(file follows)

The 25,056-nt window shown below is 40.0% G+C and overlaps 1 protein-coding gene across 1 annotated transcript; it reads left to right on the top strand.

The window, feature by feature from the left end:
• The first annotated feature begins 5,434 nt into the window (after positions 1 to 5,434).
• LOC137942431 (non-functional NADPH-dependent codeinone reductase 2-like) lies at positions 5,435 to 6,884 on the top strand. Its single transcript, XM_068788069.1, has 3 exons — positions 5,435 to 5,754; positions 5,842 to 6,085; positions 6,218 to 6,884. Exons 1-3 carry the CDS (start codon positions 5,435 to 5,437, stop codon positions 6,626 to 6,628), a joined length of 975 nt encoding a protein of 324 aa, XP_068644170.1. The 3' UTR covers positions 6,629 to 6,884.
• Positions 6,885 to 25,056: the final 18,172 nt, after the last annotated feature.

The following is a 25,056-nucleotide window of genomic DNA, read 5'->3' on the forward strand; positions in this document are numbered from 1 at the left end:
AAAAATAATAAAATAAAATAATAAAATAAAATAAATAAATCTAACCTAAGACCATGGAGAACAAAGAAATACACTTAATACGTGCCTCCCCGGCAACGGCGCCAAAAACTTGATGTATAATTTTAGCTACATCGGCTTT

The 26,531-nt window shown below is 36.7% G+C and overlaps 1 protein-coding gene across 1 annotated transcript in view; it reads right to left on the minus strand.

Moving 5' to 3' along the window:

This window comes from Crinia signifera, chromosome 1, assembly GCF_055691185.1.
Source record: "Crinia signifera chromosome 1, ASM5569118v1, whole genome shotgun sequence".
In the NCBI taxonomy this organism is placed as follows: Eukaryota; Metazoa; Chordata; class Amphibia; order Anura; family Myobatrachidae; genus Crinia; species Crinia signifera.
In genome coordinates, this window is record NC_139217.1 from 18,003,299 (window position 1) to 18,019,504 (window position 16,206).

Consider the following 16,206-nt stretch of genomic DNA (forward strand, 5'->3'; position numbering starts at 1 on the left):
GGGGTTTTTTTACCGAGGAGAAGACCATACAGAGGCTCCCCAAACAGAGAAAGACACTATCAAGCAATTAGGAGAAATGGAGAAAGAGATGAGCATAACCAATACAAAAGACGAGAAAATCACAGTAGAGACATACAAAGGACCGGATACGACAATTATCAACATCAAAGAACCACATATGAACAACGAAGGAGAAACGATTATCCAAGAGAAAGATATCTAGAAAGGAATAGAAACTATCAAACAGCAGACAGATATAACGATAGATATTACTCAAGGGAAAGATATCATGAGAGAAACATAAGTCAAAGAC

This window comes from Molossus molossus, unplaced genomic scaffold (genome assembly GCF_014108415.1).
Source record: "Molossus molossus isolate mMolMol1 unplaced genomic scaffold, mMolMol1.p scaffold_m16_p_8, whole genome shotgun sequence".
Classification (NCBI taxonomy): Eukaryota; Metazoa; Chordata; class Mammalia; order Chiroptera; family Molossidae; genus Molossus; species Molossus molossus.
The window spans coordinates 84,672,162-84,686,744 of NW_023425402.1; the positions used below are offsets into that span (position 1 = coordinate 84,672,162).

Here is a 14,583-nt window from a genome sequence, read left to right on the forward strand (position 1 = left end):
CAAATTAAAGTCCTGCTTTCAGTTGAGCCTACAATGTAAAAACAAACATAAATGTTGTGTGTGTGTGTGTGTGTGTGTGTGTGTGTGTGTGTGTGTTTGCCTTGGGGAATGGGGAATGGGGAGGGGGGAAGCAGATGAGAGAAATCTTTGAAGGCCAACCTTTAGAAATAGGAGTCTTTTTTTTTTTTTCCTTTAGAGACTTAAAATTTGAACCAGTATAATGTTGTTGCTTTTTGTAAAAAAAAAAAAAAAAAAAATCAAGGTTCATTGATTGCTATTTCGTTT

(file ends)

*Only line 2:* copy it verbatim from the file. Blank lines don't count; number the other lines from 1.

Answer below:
The window, feature by feature from the left end: